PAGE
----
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Insights into product testing - logging and LoZ volts

May 2013

By Chuck Newcombe

During my career at Fluke, I spent many long hours testing early design models and pre-production units to ensure they would meet customer needs. Since I retired, I've been asked to continue this new product testing. I'd like to share with you some of my most recent efforts - testing the recently announced 289 True RMS Logging DMM.

My experiences with users of Fluke's earlier model 189 DMM told me that we could make improvements on the logging function, and I'm happy to say that Fluke engineers have done just that in the 289.

Most notable among the new features is the graphic display, which can now show a strip chart-like display of a logging session. And a cursor function allows you to zero in on a disturbance and determine its value and the time it occurred - while you're still on the job site. These are both common user suggestions.

Then, there's the expanded on-board memory, allowing the user to make several recordings in the field, before having to upload the results to a computer. This is going to be a hit among those who have multiple periodic test sequences that they must run as part of their predictive maintenance programs.

The feature that I'm really excited about though, is something that looks pretty simple - LoZ ac volts - the ability to detect the difference between a solid voltage source and 'ghost voltages' that we encounter regularly in industrial settings. And, although Fluke has long had meters that offered this capability, the new 289 has taken the function to the next level, making it useful for much more than just finding ghost voltages. Part of my evaluation of this new DMM required that I wring out the LoZ function.

If you've been reading my FlukePlus column (, you may recall that I recently described how to accurately measure the output of an unloaded rectifier circuit, such as an inexpensive battery charger, using a DMM with high input impedance (10 Mohms). I built a test box that represented a 12 V battery charger, and then explained why the measurements would be unreliable until a lower resistance load was placed across the rectifier output.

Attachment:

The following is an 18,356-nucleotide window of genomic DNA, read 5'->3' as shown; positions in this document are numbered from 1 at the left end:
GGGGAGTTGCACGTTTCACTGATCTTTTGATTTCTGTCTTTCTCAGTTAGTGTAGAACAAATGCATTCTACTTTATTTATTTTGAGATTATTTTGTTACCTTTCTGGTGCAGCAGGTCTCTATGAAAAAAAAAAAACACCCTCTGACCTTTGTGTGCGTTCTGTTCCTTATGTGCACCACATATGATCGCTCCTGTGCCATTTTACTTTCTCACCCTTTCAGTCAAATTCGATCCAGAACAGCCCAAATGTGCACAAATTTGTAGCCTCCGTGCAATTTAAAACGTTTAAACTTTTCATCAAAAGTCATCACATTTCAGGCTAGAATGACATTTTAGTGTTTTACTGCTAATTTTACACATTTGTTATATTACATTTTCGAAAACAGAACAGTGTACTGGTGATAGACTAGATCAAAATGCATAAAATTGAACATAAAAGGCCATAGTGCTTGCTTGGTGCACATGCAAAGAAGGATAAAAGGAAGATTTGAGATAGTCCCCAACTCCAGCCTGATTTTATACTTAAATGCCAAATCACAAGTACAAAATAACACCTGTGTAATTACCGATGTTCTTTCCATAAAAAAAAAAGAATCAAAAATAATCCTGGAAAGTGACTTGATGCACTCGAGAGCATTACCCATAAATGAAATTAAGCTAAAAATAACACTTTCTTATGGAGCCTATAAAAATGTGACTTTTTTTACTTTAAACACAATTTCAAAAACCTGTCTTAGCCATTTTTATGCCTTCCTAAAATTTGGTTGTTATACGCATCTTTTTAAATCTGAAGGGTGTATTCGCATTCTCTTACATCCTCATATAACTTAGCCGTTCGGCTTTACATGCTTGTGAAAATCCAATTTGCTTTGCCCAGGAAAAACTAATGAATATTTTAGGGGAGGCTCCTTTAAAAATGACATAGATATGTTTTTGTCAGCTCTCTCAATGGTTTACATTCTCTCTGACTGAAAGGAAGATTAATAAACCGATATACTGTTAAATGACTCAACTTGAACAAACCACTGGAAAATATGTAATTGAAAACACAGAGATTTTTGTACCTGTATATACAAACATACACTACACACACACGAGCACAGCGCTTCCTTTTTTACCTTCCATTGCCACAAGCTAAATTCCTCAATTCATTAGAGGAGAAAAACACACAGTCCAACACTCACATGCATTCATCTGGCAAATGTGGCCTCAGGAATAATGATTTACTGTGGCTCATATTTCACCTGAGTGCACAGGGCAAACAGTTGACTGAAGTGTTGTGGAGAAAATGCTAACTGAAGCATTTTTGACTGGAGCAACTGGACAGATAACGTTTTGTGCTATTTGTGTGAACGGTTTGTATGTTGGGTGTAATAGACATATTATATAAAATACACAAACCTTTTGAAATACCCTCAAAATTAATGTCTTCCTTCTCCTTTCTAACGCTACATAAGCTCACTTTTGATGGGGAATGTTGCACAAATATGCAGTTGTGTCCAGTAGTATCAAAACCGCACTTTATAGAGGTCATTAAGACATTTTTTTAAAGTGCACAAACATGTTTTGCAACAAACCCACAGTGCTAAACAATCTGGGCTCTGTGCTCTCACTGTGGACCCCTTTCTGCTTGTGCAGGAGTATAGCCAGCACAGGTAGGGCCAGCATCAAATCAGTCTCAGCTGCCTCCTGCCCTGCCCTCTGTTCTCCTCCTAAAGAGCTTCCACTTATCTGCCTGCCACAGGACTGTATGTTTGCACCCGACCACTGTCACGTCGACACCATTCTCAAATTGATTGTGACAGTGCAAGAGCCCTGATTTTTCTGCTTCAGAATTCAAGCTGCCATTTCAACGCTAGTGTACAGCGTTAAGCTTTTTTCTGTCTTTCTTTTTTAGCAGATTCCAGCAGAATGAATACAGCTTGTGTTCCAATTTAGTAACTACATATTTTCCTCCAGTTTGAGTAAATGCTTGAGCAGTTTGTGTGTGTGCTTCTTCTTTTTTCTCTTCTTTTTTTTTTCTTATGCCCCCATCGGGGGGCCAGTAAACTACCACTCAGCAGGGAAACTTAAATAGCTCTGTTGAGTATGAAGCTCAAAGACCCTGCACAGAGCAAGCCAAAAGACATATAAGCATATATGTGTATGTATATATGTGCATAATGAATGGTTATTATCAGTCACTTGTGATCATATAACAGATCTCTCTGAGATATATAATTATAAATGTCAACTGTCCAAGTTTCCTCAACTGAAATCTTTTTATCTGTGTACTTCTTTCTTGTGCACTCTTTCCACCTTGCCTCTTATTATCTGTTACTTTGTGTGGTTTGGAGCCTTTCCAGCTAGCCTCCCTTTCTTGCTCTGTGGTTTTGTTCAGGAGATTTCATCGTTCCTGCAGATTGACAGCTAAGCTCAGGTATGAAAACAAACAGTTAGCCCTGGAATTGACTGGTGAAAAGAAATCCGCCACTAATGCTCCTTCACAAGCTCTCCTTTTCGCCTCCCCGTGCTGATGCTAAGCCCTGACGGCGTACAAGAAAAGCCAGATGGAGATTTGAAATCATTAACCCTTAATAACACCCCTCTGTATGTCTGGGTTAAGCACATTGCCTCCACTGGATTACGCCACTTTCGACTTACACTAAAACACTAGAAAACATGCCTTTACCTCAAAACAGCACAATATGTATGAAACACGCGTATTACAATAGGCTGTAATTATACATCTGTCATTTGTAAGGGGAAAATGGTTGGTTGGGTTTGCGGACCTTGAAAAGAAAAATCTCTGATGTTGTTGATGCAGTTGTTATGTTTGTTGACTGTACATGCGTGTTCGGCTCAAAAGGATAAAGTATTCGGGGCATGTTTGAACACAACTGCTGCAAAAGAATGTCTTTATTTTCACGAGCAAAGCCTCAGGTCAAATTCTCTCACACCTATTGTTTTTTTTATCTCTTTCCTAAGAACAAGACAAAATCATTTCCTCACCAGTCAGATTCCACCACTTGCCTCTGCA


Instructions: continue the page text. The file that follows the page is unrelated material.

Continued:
I used that test box to check out the 289's LoZ function. Not only did the meter display both the ac and dc values at the same time on screen, it provided the needed load as well. In one short test I was able to determine that the rectifier was working properly, without having to go through the complex test procedure I had so recently described.

Then, I built yet another test box, this one with 120 V output, to verify LoZ performance at a higher voltage level, this time with a half-wave rectifier. The ac and dc voltage readings were as you might expect. The function performs just as well, and is amazingly accurate too. Another of the test setups I duplicated was a simulation of an unconnected line in a raceway with live circuits, a common application. LoZ quickly identified the open circuit by reading zero, while a normal DMM with 10 Mohm input would read just a few volts lower than the applied 120 V.

The real surprise though, is in the ability of this new function to conveniently monitor the output of an inexpensive function generator used in engineering labs. In that application, I first selected the normal ac volts function and set the desired output frequency. Then, I found that, even with only 0.1 volt resolution, the LoZ function easily allowed me to quickly set ac voltages and dc offsets to desired levels while changing waveshapes.

Rarely do you have all the testing capabilities you need when you approach a troubleshooting problem in the field. These two new functions of the Fluke 289 have convinced me that, combined with its already powerful feature set, you can probably achieve much more of what you need to do without returning to the shop for additional tools. Never before have I been so confident that this is true.